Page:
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Funds raised, closing rescheduled for purchase of 63 Washington St.

Occupancy planned for summer 2019
By Susan Mustapich | Jan 03, 2019
Photo by: Susan Mustapich The Mid-Coast Recovery Coalition plans to purchase 63 Washington St. in Camden from its nonprofit owner Jan. 18.

CAMDEN — The Mid-Coast Recovery Coalition has raised more than $160,000 over the past 30 days to purchase 63 Washington St., where it plans to open a home for women recovering from drug addiction and their children, and by agreement with the property's nonprofit owner, has rescheduled the closing date to Jan. 18.

MCRC Executive Director Dr. Ira Mandel said more than 400 people contributed donations towards the purchase. He said MCRC is very excited about moving forward. The organization is grateful for the show of community and financial support for the facility, which will provide transitional housing and services for up to six women. He said support and recognition of the need for an addiction recovery home is important to its success in the community.

The timeframe to raise the funds for the closing was extremely tight. The nonprofit owner, also named Sixty-Three Washington Street, accepted a backup offer to buy the property from a private individual in early December. The acceptance of the second offer activated an acceleration clause, requiring MCRC to close on the property in 30 days. Originally the closing date was March 30.

In recent years, the Sixty-Three Washington Street Board of Directors has operated the home as a licensed Level 3 Assisted Living home for seniors over 60. The organization was established in 1886 as a charitable organization and home for indigent American women. In the 1980s, the First Congregational Church purchased the home for both men and women. In January 2018, the facility closed its doors after 120 years of serving the community, because it could not compete with larger facilities for seniors.

Occupancy plans, rules

Despite the rush to raise donations to buy the property, MCRC is not changing its plan to move residents in this summer, according to Mandel.

The location at 63 Washington St. is ideal for a recovery home for women and their children, Mandel said. The neighborhood is safe and pleasant, within walking distance of the downtown, has a large yard and garden, and the support of the community. He characterized the home as a place for people to work on goals they have in common.

The top selection criterion is that a person is highly motivated to enter recovery, and improve and get their life on track, according to information Mandel has prepared for the community.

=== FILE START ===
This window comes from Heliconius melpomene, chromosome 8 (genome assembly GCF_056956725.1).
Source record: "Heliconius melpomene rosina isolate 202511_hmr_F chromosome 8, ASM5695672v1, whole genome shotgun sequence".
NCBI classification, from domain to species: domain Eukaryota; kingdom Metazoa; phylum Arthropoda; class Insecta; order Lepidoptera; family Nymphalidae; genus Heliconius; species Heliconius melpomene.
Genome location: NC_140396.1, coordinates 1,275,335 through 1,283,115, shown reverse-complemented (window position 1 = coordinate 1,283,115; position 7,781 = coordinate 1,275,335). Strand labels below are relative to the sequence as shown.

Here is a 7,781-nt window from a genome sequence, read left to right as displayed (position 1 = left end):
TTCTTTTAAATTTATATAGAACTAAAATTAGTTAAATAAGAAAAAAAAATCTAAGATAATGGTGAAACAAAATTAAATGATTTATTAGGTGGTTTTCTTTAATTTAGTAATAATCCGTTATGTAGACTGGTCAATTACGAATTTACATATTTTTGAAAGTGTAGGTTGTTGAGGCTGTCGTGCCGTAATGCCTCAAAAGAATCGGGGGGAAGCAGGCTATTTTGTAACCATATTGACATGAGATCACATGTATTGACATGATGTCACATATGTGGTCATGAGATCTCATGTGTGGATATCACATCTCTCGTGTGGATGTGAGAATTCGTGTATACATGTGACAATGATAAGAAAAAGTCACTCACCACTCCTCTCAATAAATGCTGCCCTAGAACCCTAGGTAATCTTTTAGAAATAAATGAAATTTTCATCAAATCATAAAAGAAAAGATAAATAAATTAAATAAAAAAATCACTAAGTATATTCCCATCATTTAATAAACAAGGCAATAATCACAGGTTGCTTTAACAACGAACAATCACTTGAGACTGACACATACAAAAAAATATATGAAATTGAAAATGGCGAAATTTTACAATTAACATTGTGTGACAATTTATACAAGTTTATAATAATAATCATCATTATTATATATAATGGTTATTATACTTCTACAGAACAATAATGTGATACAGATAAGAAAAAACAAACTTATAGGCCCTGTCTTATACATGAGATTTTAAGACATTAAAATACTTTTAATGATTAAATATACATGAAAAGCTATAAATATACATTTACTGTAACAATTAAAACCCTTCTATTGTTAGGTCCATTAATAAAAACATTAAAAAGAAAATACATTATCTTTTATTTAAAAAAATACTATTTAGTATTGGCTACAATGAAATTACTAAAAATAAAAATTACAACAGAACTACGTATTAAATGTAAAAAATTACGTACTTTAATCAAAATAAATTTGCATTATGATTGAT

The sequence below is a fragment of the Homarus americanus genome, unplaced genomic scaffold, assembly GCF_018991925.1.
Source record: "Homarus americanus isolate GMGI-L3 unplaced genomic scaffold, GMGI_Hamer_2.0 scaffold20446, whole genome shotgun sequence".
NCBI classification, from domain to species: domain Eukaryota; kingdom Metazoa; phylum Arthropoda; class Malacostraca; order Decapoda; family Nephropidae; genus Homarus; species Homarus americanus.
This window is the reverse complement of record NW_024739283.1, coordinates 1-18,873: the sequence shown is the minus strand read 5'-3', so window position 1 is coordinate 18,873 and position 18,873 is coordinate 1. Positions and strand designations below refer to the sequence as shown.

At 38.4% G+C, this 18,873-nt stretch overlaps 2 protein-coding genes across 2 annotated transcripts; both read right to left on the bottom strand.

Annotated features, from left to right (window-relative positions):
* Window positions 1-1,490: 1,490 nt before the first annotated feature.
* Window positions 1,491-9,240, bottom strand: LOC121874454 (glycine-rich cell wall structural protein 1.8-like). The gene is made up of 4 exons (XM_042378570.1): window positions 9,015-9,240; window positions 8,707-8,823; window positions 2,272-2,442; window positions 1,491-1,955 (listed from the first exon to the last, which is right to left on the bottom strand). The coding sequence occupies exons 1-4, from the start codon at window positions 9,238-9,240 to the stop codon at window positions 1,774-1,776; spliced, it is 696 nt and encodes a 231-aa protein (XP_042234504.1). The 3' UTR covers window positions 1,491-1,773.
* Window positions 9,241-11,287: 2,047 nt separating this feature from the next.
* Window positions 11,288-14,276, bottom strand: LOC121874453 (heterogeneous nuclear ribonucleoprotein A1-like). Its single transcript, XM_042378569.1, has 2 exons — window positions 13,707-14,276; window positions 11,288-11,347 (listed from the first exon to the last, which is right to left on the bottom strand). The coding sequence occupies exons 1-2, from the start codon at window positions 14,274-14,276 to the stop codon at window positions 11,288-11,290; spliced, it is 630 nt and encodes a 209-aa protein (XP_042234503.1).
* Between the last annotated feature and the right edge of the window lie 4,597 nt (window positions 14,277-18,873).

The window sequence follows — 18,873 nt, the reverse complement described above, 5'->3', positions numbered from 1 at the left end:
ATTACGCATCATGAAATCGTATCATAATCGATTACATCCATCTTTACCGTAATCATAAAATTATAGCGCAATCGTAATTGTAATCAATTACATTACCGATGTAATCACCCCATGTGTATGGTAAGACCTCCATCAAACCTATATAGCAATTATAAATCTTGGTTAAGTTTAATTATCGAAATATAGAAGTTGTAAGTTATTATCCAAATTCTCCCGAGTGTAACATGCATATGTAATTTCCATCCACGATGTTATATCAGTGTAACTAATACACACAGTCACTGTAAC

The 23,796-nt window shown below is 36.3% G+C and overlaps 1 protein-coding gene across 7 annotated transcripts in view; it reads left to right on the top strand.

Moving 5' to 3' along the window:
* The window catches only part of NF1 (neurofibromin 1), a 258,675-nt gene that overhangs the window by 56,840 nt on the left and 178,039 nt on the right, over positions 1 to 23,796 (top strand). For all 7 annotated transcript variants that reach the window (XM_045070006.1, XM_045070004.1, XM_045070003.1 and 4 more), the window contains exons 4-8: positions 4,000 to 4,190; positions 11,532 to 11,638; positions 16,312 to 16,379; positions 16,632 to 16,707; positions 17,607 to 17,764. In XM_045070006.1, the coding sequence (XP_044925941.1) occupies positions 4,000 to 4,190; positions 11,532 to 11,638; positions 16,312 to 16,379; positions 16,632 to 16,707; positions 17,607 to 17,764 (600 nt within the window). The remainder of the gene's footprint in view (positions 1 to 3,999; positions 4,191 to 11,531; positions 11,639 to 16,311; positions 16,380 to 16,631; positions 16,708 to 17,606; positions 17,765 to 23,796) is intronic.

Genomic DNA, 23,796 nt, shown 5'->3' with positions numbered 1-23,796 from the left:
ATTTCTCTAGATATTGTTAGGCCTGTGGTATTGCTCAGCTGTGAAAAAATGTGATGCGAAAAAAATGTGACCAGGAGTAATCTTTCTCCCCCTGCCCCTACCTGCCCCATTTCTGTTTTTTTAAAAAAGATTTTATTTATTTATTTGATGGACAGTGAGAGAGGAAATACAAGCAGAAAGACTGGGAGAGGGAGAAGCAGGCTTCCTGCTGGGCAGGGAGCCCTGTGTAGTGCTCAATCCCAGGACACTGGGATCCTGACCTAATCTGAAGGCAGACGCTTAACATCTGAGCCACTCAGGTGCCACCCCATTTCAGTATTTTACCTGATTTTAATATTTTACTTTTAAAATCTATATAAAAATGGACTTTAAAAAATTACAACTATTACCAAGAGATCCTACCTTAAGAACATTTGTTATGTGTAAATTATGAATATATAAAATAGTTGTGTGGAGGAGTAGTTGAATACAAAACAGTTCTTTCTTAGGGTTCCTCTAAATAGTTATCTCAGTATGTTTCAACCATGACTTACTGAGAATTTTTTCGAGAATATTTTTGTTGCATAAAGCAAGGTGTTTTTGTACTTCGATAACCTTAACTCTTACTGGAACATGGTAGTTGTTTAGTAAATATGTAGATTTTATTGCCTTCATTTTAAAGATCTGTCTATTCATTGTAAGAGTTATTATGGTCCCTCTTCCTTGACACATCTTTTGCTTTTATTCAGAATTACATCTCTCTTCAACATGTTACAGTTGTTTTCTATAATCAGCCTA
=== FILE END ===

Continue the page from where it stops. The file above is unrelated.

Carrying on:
Supportive housing and wraparound services at the women's recovery house will be provided, including safe housing, supervision, case management, parenting and life skills training, and access to child care, transportation, medical and behavioral health care and employment assistance, Mandel said. These services can help those working on relationships, seeking a driver's license and paying off fines, he said.

Residents will be expected to abide by rules. A draft list of 30 such rules includes as the top three, agreement to not tolerate any drugs, alcohol or illegal mood-altering substances and/or paraphernalia in the house, to freely agree to take random drug/alcohol tests when requested by the house manager, and if transitioning from a treatment facility, full agreement to follow all of that facility's aftercare recommendations.

The house will have a full-time manager, "with experience in residence settings helping women in recovery," and will train two to three staff to provide rotating 24-hour-a-day, seven-days-a-week coverage.

Residents will contribute towards the cost of reasonable fees, based on their ability to pay. The typical length of stay would be about six months, Mandel said.

Community meetings, fundraising continue

During the six-month planning phase prior to occupancy, MCRC will maintain the property, continue fundraising, and hold additional  community meetings, he said.

Fundraising will include applications for federal, state and other grants to pay for operating expenses, and continuing to seek private donations. In the short term, Mandel expects MCRC will have to pay at least one month's property tax, while applying to receive a property tax exemption as a nonprofit facility. Sixty-Three Washington Street currently is exempt from paying property taxes, but it does not extend to a new owner.

At an upcoming meeting tentatively planned for Jan. 23, MCRC plans to address concerns and questions raised by community members at a Dec. 20 meeting, and a prior meeting with neighbors.

Mandel hopes to have additional discussions with neighbors to the property. He said many who live in the area around 63 Washington St. support the recovery house, but that 10 or so people are opposed.

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Comments (2)
Posted by: Richard McKusic, Sr. | Jan 03, 2019 13:56

Congratulations to the 400 donors who made this possible and for those with the vision. Another reason proud to live in mid-coast Maine.

Posted by: Mary A McKeever | Jan 03, 2019 12:22

This seems to be a wonderful opportunity for the abused women in the area. Good luck and Godspeed!

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